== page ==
1/3 cup butter
1/2 cup brown sugar
1 cup icing sugar

1 Tbsp brandy
1 tsp brandy extract
1/8 cup whipping cream

  • Preheat the oven to 350F.
  • Line a 9X13 inch cake pan with parchment paper.
  • In a bowl, whisk together the flour, baking powder and salt.
  • In another bowl, beat the yogurt, sugar, eggs, vanilla extract, brandy extract and brandy on medium speed until well combined.
  • Add the dry ingredients and stir to combine.
  • With a rubber spatula, fold the vegetable oil into the batter and fully incorporate.
  • Pour the batter into the prepared pan and bake until the cake tester comes out clean.
  • Meanwhile beat the icing ingredients smooth and fluffy.
  • Place the cake pan on a wire rack to cool.
  • When the cake is almost cool to the touch, spread on the frosting, slice and enjoy.



The leaves are still green and aside from the falling walnuts, a few days ago you wouldn’t even have known that change was upon us. Stillness lies over the garden, the light is soft. The tomatoes may turn colour, but nothing will grow anymore. I am keenly aware summer is ending. In British Columbia, soon after the Labor Day weekend we step into fall. Not officially, that was only yesterday, but it already felt like fall. The weather is always current here; we have four distinct seasons, the temperature, the landscape and the light is ever changing. Fall is my sad time. Even in the temperate parts of Canada winter is cold. Most people are unhappy in January. Not me, it is when I start looking forward to spring.


Cocoa Cake In The Pan

2-1/4 cups flour
2 cups sugar
3/4 cups cocoa powder
1 tsp baking powder
2 tsp baking soda
1 tsp salt
3 eggs
1/2 cup oil
1 cup full fat buttermilk
1 tsp pure vanilla extract
3/4 cup strong coffee room temperature [don’t use instant for this]

Chocolate Frosting:

1/2 cup unsalted butter, soft
1 tsp pure vanilla extract
1 cup icing sugar
1/2 cup cocoa
1/2 cup whipping cream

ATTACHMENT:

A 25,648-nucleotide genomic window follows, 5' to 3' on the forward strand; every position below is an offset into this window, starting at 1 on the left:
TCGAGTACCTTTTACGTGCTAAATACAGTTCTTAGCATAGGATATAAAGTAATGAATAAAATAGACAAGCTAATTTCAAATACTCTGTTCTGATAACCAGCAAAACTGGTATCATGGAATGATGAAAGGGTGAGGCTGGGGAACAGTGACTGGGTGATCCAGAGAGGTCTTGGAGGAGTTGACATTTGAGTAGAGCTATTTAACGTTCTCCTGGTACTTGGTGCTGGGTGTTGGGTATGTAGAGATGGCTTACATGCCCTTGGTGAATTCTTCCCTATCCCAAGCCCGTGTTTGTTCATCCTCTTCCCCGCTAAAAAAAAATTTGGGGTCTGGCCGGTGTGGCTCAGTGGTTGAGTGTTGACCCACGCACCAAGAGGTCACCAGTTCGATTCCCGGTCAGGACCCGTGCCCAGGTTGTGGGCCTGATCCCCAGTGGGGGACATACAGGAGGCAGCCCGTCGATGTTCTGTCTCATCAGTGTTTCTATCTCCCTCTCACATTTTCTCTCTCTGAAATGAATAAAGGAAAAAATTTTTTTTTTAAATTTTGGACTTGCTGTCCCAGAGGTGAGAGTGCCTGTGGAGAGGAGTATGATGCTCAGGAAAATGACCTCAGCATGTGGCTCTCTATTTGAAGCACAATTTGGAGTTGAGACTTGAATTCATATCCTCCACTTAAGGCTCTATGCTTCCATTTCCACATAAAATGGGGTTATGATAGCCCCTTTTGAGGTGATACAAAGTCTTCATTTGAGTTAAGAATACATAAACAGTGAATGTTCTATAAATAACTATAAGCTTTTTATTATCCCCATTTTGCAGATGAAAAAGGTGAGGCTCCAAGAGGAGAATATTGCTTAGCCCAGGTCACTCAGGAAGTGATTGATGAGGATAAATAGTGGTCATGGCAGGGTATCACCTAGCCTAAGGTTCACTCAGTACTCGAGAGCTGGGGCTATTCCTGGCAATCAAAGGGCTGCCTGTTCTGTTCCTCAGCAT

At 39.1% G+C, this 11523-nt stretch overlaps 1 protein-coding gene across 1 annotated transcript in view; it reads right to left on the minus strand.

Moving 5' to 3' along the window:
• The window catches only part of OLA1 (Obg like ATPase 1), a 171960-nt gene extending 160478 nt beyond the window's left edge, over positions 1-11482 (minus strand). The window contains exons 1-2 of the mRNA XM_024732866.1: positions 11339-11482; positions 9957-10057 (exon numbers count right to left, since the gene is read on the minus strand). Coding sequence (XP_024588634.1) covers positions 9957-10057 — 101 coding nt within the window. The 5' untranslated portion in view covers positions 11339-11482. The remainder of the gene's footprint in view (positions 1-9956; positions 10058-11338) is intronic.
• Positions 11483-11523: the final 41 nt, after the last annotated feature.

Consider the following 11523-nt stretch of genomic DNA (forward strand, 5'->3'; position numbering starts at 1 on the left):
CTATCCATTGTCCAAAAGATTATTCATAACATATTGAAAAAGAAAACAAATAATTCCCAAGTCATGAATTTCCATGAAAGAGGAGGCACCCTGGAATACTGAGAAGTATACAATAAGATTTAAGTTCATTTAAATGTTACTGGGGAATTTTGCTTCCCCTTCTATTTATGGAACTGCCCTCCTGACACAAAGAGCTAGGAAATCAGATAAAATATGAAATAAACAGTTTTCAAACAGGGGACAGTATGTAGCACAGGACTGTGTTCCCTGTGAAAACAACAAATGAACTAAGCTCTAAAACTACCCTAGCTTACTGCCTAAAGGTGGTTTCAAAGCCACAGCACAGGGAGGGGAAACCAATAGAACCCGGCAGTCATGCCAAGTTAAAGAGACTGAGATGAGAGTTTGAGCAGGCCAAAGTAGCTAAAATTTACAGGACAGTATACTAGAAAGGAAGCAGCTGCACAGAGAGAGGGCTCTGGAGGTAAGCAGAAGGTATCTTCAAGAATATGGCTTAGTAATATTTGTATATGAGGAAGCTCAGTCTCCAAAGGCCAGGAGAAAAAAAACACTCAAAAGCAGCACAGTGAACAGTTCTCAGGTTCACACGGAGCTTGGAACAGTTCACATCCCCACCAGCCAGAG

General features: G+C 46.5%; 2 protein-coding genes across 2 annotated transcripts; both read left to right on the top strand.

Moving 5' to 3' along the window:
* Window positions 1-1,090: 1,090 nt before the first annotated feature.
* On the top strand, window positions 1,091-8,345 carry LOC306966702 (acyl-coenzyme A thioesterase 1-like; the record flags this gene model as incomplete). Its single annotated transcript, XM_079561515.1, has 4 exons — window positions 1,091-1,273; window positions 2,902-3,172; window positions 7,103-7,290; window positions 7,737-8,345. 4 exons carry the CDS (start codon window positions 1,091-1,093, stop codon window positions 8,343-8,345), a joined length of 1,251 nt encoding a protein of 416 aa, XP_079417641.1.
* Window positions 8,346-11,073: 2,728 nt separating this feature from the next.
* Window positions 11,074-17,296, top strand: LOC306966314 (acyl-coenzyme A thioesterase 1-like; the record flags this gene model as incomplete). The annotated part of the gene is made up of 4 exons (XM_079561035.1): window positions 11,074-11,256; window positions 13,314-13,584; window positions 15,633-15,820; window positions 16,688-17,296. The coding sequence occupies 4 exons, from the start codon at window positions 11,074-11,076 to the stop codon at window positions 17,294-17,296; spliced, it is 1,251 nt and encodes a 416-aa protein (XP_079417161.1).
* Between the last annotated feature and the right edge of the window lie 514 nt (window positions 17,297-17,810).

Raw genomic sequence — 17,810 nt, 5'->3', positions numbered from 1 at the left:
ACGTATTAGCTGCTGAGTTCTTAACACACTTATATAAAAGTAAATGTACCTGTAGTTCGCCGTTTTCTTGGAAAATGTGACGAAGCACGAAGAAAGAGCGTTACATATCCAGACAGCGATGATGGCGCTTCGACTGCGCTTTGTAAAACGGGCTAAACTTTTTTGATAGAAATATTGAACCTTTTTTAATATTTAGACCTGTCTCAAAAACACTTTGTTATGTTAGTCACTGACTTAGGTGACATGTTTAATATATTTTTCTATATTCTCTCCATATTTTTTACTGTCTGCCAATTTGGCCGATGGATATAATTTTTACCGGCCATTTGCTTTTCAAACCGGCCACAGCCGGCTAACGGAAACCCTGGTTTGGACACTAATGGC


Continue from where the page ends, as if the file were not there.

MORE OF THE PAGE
• Brew 3/4 cup of strong coffee and set it aside to cool.
  • Preheat the oven to 350F.
  • Fully line a 13X9 inch cake pan with parchment paper.
  • Place the flour, sugar, cocoa, baking soda, baking powder, and salt in a large bowl.
  • Whisk to combine.
  • In another bowl, beat the eggs, oil, buttermilk and vanilla until smooth.
  • Fold the egg mixture into the flour mixture.
  • Add the cool coffee and stir to combine.
  • Pour the batter into the prepared pan.
  • Bake in the preheated oven for 42 minutes or until a cake tester comes out clean.
  • Cool the cake in the pan completely. 
  • Meanwhile combine the frosting ingredients and beat until light and fluffy.
  • Next, grasp the parchment and pull it from under the cake. 
  • Spread the frosting on the cake and serve.



I used so little meat for this ratatouille; it would be easy to replace it, for instance, with mushrooms or some other flavourful vegetable. Then it would be truly a vegetarian meal. I served it with nokedli and salad and it was delicious. The one thing I would insist on is barely sauté the zucchini cubes; actually just lightly sear them before adding them to the finished ratatouille. If cooked in the sauce the zucchini would absorb the liquid and become soggy. Zucchini was one of the few vegetables that did well this crazy summer.  

You can use chicken breast; it’s definitely the leanest, but at the expense of flavour. If you are addicted to hot and spicy foods, you can certainly spice this up, but in my opinion, heat will never be a substitute for flavour. Begin with making the pork paprikás. Then morph it into a ratatouille. The only difference between a paprikás and a meaty ratatouille is the amount of tomatoes and fresh peppers you use. If you have an aversion to tomato skin, peel the tomatoes before adding them to the pan. I left on the skins for added roughage and because the tomatoes will not be fully obliterated. If the tomatoes are not very juicy, you may have to add a bit of water or stock. The ratatouille should not be dry. When all’s done, lightly sear the zucchini cubes in a separate non-stick fry pan. Then just before serving add the seared zucchini cubes, heat it through and serve. This is how you make pork ratatouille with zucchini. Once again, I reinvented the wheel.

150-200 g lean slices of pork meat, finely chopped
salt to taste
2 Tbsp extra virgin olive oil
1 onion, finely chopped
1 Tbsp Hungarian paprika
4 large tomatoes, chopped
2 red peppers, chopped
1 garlic, minced
1/8 cup of water or stock, but only if needed
1 Tbsp flour
1/4 cup of cold water or cold stock
1/3 cup 14% sour cream
1 Tbsp oil + 1 Tbsp butter
2 cups of diced zucchini flesh

  • Slice the pork and chop finely.
  • Wash the zucchini and dice. If using a mature zucchini, discard the pulp.
  • Heat the olive oil in a skillet on medium heat.
  • Slice the onion and add to the oil.
  • Lightly salt the onions and sauté until translucent.
  • Add the pork and braise until no pink is showing.
  • Add the chopped tomatoes, peppers, garlic and sauté for a couple minutes stirring often. If the tomatoes are not very juicy, add 1/8 cup of water or stock to start it up. Ratatouille should not be dry cooked or it will burn.
  • Sauté the ratatouille on medium heat until the meat and the peppers are tender.